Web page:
Hatterr Abroad in Contemporary Literature

research, modernism, world literature

My essay on the sociology of G. V. Desani, “Hatterr Abroad: G. V. Desani on the Scene of World Literature,” is now out in Contemporary Literature (downloadable via Project Muse or University of Wisconsin Press Journals). I take the reception of Desani’s novel All About H. Hatterr as a demonstration of the divergences among readers in the system of “world literature,” a system structured by inequalities of symbolic power. The novel itself makes a theme of this disempowerment at the hands of cultural mediators—but Desani’s satire did not forestall readers in India, Britain, and the United States from appropriating his novel for their own purposes as a cornerstone of a properly “desi” Indian novel canon, a freakish feat of style, or an exemplar of global or international modernism. My account thus emphasizes a sociological interpretation of reception and mediation over the meanings one might discover through a “reading” of Hatterr.

I draw a cautionary lesson for modernist studies from my study of Desani’s reception: Desani, linked from the first with international high modernism, is always also read as inferior and belated by comparison to the axial figures of the Anglo-modernist canon to whom he is insistently compared. My prognosis for the field’s attempts to “expand” modernism is quite pessimistic; individual good intentions stand little chance in the face of the complicity, so clearly traced by Desani’s reception history, among the Eliot-Joyce canon, the uneven geographic distribution of symbolic power, and the reading protocols dictated by modernist aesthetics.

In true Hatterr-ly fashion, my material on Desani and his work insistently spilled over the bounds of the essay and its argument. The nice thing about a blog is that there’s somewhere to spill. So a couple of extra fragments.

I wasn’t able to incorporate anything about Desani’s short stories into the essay, which was long enough. Many of them bear strikingly, however, on questions of cultural mediation in the global cultural field. They are collected in “Hali” and Collected Stories (New York: McPherson, 1991). I wrote a little about a particularly grotesque and funny late story, “Since a Nation Must Export, Smithers!” in an Arcade post a while ago.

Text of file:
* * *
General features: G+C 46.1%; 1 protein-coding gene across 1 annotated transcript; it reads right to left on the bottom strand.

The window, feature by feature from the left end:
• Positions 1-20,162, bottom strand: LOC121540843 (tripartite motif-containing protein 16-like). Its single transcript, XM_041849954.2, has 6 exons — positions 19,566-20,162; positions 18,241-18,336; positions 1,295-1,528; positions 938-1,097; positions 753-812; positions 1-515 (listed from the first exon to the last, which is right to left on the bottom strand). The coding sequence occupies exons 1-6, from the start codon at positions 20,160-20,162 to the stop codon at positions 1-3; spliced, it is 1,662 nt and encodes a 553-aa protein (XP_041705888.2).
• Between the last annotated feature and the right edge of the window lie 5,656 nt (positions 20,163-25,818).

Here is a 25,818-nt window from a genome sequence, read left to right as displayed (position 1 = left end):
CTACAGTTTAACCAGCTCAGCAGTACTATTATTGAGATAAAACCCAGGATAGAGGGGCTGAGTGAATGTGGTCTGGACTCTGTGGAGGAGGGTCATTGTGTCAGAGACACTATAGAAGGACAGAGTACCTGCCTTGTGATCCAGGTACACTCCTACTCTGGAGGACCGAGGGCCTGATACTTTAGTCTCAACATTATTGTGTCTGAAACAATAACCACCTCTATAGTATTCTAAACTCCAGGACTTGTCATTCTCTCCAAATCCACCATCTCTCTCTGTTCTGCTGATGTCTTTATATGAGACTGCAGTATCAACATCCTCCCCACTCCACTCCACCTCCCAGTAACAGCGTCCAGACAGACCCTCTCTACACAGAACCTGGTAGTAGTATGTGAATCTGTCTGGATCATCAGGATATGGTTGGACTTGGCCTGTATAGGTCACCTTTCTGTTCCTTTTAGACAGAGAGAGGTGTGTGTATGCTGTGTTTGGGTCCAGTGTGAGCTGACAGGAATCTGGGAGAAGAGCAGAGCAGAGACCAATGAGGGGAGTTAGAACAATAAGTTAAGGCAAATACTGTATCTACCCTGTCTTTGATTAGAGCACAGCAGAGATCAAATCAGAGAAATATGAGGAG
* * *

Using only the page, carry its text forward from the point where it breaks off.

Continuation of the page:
I was also dying for an excuse to insert my fragmentary discoveries about Desani’s first publisher in the essay, but never found one. All About Mr. Hatterr: A Gesture was published by Francis Aldor in London in 1948. Ferenc (Francis) Aldor was Arthur Koestler’s cousin; he seems to have published mostly genteel pornography. Koestler made some money writing, or rather confecting, sexological texts for his cousin, who sold them for prurient interest.1 I do not know just how Desani got published by Aldor, though I suspect there’s more to the story than Desani’s later claim (which I talk a little about in the essay) that he was the only publisher who “had any paper.” This is only the beginning of Desani’s entirely Hatterresque publication history, which my essay traces or rather cites. The bibliography, within the limits of the (grr) MLA style used by CL, includes my listing of every version of the novel I could lay my hands on here in the US and in the UK (which, thanks to the British Library, includes some Indian issues as well), though as a bibliographer I am ludicrously amateurish.

This article took a long time to put together, written as it was during my own peregrinations (not nearly as wide-ranging as Desani’s, but disruptive enough) across multiple institutions. A lot of people helped me along: Anne DeWitt, Harris Feinsod, Meredith McGill, Preetha Mani, John Marx, Amardeep Singh, Blakey Vermeule, the 2010–11 Mellon fellows at Stanford, who workshopped a version, the members of the Rutgers English department junior faculty writing group, who workshopped another version, two anonymous readers for Contemporary Literature, and audiences at the Modernist Studies Association, Rutgers, and the University of Utrecht.

The remaining flaws are all my own, and God bless the Duke of Argyll!


  1. Aldor gossip from Iain Hamilton, Koestler: A Biography (New York: Macmillan, 1982). Google also turns him up meeting André Deutsch, the publisher, in an internment camp for enemy nationals on the Isle of Man during the Second World War.